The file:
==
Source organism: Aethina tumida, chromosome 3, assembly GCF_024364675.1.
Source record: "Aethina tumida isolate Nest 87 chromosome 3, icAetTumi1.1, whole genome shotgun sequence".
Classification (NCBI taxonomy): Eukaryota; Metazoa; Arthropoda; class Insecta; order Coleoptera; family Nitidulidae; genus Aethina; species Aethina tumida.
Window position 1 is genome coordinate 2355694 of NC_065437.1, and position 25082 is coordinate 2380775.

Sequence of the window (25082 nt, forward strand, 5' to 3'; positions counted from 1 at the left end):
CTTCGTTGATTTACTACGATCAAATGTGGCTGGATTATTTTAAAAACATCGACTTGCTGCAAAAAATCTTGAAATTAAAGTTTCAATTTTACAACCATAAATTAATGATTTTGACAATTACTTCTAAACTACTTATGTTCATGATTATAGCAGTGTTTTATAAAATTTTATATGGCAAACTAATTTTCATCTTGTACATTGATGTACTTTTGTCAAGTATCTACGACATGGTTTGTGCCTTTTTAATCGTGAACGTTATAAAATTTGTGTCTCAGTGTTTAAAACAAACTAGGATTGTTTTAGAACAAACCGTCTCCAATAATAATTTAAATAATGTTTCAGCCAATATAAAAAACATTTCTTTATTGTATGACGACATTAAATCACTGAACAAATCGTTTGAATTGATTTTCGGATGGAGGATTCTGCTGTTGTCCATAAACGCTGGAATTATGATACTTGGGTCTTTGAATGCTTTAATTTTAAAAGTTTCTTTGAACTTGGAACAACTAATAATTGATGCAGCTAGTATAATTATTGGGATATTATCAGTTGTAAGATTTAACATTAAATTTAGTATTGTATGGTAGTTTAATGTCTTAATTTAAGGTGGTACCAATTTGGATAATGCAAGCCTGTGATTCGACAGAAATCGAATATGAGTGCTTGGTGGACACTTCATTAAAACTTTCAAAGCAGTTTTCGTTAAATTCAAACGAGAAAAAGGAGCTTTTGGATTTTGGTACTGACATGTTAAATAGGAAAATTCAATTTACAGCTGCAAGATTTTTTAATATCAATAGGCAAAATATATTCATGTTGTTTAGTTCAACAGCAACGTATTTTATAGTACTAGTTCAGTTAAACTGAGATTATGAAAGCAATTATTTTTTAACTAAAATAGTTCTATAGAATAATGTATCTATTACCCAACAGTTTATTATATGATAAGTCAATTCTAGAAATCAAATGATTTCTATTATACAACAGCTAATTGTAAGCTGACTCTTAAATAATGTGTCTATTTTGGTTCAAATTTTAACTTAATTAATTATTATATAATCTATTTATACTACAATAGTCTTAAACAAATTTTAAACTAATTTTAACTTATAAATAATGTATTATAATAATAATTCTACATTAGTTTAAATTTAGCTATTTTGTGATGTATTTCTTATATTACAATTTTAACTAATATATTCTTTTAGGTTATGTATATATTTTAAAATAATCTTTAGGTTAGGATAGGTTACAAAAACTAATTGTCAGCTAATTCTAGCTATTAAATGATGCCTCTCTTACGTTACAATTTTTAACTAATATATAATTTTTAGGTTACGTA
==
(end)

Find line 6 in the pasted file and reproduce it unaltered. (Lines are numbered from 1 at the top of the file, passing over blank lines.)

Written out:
CTTCGTTGATTTACTACGATCAAATGTGGCTGGATTATTTTAAAAACATCGACTTGCTGCAAAAAATCTTGAAATTAAAGTTTCAATTTTACAACCATAAATTAATGATTTTGACAATTACTTCTAAACTACTTATGTTCATGATTATAGCAGTGTTTTATAAAATTTTATATGGCAAACTAATTTTCATCTTGTACATTGATGTACTTTTGTCAAGTATCTACGACATGGTTTGTGCCTTTTTAATCGTGAACGTTATAAAATTTGTGTCTCAGTGTTTAAAACAAACTAGGATTGTTTTAGAACAAACCGTCTCCAATAATAATTTAAATAATGTTTCAGCCAATATAAAAAACATTTCTTTATTGTATGACGACATTAAATCACTGAACAAATCGTTTGAATTGATTTTCGGATGGAGGATTCTGCTGTTGTCCATAAACGCTGGAATTATGATACTTGGGTCTTTGAATGCTTTAATTTTAAAAGTTTCTTTGAACTTGGAACAACTAATAATTGATGCAGCTAGTATAATTATTGGGATATTATCAGTTGTAAGATTTAACATTAAATTTAGTATTGTATGGTAGTTTAATGTCTTAATTTAAGGTGGTACCAATTTGGATAATGCAAGCCTGTGATTCGACAGAAATCGAATATGAGTGCTTGGTGGACACTTCATTAAAACTTTCAAAGCAGTTTTCGTTAAATTCAAACGAGAAAAAGGAGCTTTTGGATTTTGGTACTGACATGTTAAATAGGAAAATTCAATTTACAGCTGCAAGATTTTTTAATATCAATAGGCAAAATATATTCATGTTGTTTAGTTCAACAGCAACGTATTTTATAGTACTAGTTCAGTTAAACTGAGATTATGAAAGCAATTATTTTTTAACTAAAATAGTTCTATAGAATAATGTATCTATTACCCAACAGTTTATTATATGATAAGTCAATTCTAGAAATCAAATGATTTCTATTATACAACAGCTAATTGTAAGCTGACTCTTAAATAATGTGTCTATTTTGGTTCAAATTTTAACTTAATTAATTATTATATAATCTATTTATACTACAATAGTCTTAAACAAATTTTAAACTAATTTTAACTTATAAATAATGTATTATAATAATAATTCTACATTAGTTTAAATTTAGCTATTTTGTGATGTATTTCTTATATTACAATTTTAACTAATATATTCTTTTAGGTTATGTATATATTTTAAAATAATCTTTAGGTTAGGATAGGTTACAAAAACTAATTGTCAGCTAATTCTAGCTATTAAATGATGCCTCTCTTACGTTACAATTTTTAACTAATATATAATTTTTAGGTTACGTA